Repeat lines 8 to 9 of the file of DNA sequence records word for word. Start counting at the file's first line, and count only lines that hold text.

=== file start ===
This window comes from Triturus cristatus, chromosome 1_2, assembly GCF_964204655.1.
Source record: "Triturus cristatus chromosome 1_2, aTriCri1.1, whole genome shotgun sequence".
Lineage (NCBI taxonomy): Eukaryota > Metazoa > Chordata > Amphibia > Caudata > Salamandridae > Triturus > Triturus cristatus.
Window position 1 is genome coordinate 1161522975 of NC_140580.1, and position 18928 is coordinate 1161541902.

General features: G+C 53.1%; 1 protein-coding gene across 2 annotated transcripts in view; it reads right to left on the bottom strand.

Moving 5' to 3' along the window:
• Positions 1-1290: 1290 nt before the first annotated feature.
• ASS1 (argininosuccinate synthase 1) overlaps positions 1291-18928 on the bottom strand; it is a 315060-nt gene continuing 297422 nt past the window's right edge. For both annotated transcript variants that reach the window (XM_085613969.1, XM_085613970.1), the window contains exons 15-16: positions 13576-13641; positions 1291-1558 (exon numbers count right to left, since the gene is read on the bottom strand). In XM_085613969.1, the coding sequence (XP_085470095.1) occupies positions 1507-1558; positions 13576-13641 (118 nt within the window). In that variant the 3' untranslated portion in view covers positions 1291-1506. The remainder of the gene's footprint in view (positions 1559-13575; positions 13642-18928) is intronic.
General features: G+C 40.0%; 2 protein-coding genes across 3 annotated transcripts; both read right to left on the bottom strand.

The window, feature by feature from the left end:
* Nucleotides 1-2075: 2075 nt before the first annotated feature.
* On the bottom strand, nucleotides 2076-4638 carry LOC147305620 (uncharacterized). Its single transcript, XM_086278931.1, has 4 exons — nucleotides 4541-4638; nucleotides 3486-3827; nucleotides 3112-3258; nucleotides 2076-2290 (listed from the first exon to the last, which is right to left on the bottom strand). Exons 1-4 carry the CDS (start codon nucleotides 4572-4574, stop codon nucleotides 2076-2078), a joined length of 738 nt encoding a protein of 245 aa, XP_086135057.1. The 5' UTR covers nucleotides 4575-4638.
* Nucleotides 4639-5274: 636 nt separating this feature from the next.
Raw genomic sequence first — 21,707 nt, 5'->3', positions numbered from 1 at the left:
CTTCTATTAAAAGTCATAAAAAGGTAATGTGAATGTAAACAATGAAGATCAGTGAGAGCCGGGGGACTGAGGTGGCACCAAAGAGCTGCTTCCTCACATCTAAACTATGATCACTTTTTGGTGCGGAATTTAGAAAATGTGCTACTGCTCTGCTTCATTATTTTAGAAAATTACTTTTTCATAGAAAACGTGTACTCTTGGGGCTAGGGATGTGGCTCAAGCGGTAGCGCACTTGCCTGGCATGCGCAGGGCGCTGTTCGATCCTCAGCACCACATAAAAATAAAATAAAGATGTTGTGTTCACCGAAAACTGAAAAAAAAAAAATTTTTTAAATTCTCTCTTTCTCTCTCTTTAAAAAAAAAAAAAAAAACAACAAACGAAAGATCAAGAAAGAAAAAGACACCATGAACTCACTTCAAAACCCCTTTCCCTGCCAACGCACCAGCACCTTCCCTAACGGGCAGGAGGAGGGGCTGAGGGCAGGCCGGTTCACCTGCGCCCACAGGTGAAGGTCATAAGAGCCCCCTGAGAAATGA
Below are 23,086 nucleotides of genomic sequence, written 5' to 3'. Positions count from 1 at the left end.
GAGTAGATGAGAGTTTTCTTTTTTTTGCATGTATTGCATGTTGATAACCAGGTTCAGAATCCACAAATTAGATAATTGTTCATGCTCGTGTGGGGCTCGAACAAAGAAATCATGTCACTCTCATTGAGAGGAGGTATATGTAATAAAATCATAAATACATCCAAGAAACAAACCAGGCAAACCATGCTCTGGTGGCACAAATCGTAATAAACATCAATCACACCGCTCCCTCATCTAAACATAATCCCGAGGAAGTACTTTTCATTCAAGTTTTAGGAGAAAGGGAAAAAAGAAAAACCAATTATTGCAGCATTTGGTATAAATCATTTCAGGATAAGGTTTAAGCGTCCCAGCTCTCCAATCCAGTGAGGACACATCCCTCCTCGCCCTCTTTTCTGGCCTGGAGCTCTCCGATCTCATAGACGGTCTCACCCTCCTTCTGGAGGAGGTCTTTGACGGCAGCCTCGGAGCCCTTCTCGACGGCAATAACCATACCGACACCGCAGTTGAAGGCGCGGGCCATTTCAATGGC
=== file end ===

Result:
• ASS1 (argininosuccinate synthase 1) overlaps positions 1291-18928 on the bottom strand; it is a 315060-nt gene continuing 297422 nt past the window's right edge. For both annotated transcript variants that reach the window (XM_085613969.1, XM_085613970.1), the window contains exons 15-16: positions 13576-13641; positions 1291-1558 (exon numbers count right to left, since the gene is read on the bottom strand). In XM_085613969.1, the coding sequence (XP_085470095.1) occupies positions 1507-1558; positions 13576-13641 (118 nt within the window). In that variant the 3' untranslated portion in view covers positions 1291-1506. The remainder of the gene's footprint in view (positions 1559-13575; positions 13642-18928) is intronic.
General features: G+C 40.0%; 2 protein-coding genes across 3 annotated transcripts; both read right to left on the bottom strand.